Sunday, 8 September 2013
You told me in your comments on 'Blue Gardens', that especially in Australia, Ipomoea is a wicked weed .(See also Rosemary's lovely post http://wherefivevalleysmeet.blogspot.de/2013/09/unloved-and-unwanted.html)
Now I read in Barbara Damrosch's 'Garden Primer' - a no-nonsense book - about the Perennial Pea - under a headline I don't like very much: "Perennials That Spread". She writes:
'Perennial Pea. Lathyrus lotifolius. The flowers are handsome and long-blooming clusters in shades of pink, lavender and white.'
The following sentence has a somewhat threatening undertone, which pleases me even less:
"Its evils are described on page 145.'
Fluttering I leaf through:
' But if someone offers you Lathyrus lotifolius (...) say "Thanks but no thanks.: it does not just crowd other plants - it obliterates them. Once perennial sweet pea is established, you will never get all of its roped roots of your garden.'
THAT Gertrude J. hasn't told me. She praises the white Perennial Pea (see above), which she planted in a very tricky procedure under the delphinium that - once it has withered - makes a sort of climbing aid. Of course I had imitated that immediately, but the slugs munched away the delphiniums, and the perennial pea disappeared after two years.
But pink coloured ones climb behind my realization of Vita Sackeville-West's Sweet Briar Hedge. Should I now cry "Thanks but no thanks!" Or is that too late, and my garden is doomed and utterly infiltrated by roped roots?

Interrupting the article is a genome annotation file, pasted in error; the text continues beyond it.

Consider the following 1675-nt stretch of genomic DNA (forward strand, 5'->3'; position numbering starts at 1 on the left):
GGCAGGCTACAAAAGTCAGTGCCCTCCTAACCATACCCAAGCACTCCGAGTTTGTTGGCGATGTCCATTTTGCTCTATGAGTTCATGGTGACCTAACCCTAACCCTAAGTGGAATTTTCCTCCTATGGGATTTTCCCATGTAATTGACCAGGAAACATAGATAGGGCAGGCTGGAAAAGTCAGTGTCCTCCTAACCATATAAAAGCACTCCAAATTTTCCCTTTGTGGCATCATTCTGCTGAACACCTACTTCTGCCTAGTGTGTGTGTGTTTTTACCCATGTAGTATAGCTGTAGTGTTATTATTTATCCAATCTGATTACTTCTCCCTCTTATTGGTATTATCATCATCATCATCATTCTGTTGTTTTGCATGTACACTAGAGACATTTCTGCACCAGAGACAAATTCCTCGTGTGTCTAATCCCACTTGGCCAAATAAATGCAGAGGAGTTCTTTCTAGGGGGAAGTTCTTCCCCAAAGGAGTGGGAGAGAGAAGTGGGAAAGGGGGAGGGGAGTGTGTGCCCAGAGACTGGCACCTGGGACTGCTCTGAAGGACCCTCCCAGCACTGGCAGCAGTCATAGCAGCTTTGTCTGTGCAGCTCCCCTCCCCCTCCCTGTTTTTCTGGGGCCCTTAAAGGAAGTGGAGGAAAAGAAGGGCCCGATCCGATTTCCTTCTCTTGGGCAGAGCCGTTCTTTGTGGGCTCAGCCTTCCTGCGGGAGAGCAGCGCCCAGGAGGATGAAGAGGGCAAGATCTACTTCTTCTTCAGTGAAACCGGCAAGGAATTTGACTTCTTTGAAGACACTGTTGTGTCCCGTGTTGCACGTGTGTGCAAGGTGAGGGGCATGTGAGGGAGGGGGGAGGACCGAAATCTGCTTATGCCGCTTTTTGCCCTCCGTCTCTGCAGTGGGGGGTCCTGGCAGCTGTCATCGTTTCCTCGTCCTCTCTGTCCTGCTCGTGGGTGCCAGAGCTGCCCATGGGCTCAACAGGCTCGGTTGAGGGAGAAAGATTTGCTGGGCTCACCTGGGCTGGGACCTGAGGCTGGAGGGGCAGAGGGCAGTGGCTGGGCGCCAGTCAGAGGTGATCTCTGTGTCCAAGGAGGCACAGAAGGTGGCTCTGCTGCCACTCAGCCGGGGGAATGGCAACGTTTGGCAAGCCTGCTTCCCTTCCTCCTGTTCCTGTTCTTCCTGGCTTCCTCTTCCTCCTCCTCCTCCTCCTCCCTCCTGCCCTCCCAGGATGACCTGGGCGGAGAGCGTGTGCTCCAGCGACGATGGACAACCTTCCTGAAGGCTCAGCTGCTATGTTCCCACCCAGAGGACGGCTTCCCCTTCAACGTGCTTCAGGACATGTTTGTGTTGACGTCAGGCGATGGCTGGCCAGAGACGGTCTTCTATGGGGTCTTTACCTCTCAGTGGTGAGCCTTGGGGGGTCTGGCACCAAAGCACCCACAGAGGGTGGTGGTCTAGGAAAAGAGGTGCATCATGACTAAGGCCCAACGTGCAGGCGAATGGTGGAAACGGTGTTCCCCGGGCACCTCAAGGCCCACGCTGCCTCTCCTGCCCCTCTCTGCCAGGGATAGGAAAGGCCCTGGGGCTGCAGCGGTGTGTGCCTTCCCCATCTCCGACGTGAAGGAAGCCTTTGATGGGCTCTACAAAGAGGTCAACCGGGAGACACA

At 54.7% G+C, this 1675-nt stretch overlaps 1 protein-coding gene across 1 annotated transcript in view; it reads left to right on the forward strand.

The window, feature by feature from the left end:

And that is not the only garden plague - on page 145 I find quite a lot of my other darlings which had filled me with gardener's pride and joy because they were so vigorous. Till now...
As there are:
The evening primrose. The bushy aster. (At least I hadn't bought scarlet monarda, because I never liked her). I tried to remove 'Bouncing Bet', saponaria officinalis, without success, as three pale pink clusters of flowers in a bed show. Damrosch cautions against coneflowered rudbeckia - though I love her heart- warming yellow in autumn. But why does she not speak about sunchoke (Helianthus tuberosus), also called Jerusalem artichoke? That is really VERY vigorous. When I bought it in a garden center, a customer warned me, but I thought: "Oh, that's good - the more the merrier." Now I saw at the farmers' market as a last resort that you can eat the tubers, but I still hesitate.
But let's go on with Barbar Damrosch's list of plants, which I now secretly call 'boors in the garden'. There is 'campanula rapunculoides'. The 'Ribbon Grass', which the English call fanciful 'Gardener's Garter'. It is this pretty light-green-blue grass with the white stripe. Of course I have that too, though it gets less and less. And of course Centrantus ruber, which by now foams all around the house. Viola odorata - oh yes, that's true... And - because I don't own it, I am pleased by the combative spirit of 'The Confederate Violet':
"It will march through your garden faster than Robert E. Lee." says Barbara.
Here his troops haven't arrived.